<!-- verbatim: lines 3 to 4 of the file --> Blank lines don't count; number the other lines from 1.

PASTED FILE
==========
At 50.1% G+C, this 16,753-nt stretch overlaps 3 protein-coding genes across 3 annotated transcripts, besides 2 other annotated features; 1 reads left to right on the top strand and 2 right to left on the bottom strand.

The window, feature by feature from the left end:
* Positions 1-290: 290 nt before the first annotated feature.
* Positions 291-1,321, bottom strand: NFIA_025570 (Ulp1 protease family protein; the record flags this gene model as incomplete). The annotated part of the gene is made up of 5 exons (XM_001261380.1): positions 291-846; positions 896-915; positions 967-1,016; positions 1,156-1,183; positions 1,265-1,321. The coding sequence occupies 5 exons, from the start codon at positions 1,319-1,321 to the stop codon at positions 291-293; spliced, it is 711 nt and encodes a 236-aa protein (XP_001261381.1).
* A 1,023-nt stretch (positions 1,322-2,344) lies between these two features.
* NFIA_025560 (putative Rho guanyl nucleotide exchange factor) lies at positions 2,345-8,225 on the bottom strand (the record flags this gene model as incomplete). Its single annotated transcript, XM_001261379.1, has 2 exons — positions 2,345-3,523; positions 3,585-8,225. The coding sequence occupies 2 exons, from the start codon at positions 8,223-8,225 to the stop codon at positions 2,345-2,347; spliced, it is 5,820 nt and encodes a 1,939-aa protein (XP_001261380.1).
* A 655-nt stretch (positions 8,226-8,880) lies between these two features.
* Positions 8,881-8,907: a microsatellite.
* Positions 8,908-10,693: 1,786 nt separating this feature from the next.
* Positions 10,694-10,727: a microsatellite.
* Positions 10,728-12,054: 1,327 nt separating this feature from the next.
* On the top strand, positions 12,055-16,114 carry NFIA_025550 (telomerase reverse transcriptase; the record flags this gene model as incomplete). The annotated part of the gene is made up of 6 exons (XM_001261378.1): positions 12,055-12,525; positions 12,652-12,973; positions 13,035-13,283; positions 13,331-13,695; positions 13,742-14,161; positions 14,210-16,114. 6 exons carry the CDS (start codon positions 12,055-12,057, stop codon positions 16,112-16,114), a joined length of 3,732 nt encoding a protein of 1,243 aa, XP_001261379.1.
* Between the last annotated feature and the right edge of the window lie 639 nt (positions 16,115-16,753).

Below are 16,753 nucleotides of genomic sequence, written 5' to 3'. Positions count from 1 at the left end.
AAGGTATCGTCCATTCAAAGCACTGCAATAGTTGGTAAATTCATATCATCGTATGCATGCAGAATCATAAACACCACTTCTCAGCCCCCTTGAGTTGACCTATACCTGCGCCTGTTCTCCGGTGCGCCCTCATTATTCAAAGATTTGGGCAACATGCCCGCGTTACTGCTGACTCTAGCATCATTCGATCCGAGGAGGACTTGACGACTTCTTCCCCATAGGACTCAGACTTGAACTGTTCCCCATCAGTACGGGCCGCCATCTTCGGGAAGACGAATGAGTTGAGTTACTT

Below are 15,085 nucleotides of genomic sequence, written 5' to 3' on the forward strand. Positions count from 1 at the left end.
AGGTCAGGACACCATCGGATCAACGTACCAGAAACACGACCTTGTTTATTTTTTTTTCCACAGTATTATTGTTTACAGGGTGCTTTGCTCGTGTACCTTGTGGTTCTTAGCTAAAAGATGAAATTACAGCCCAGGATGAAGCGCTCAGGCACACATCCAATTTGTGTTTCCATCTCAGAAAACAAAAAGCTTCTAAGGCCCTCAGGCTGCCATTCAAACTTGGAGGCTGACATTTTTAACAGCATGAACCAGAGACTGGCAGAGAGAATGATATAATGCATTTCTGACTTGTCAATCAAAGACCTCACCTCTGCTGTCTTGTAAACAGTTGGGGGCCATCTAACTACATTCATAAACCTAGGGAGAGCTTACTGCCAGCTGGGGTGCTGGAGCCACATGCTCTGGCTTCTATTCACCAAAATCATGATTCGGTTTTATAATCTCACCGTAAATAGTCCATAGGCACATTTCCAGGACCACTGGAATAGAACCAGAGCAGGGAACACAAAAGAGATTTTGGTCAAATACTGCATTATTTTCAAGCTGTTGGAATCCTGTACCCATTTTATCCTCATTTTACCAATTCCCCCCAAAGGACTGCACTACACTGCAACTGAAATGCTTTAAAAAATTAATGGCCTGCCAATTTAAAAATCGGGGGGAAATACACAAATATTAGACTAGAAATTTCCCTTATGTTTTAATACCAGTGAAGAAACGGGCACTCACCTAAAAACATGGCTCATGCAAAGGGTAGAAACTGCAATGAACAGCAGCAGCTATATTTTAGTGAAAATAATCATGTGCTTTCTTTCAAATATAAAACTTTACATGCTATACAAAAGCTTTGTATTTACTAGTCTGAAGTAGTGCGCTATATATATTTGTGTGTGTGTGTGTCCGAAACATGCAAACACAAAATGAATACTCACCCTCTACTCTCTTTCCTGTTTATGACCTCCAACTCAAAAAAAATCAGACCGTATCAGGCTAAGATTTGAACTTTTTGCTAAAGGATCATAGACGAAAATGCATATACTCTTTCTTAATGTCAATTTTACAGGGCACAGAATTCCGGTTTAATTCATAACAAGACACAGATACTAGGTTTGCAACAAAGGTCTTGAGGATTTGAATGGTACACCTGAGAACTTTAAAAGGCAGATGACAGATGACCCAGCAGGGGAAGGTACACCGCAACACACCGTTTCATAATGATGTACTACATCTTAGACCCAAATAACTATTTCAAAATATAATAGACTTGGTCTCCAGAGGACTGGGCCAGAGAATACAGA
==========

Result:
* Positions 1-290: 290 nt before the first annotated feature.
* Positions 291-1,321, bottom strand: NFIA_025570 (Ulp1 protease family protein; the record flags this gene model as incomplete). The annotated part of the gene is made up of 5 exons (XM_001261380.1): positions 291-846; positions 896-915; positions 967-1,016; positions 1,156-1,183; positions 1,265-1,321. The coding sequence occupies 5 exons, from the start codon at positions 1,319-1,321 to the stop codon at positions 291-293; spliced, it is 711 nt and encodes a 236-aa protein (XP_001261381.1).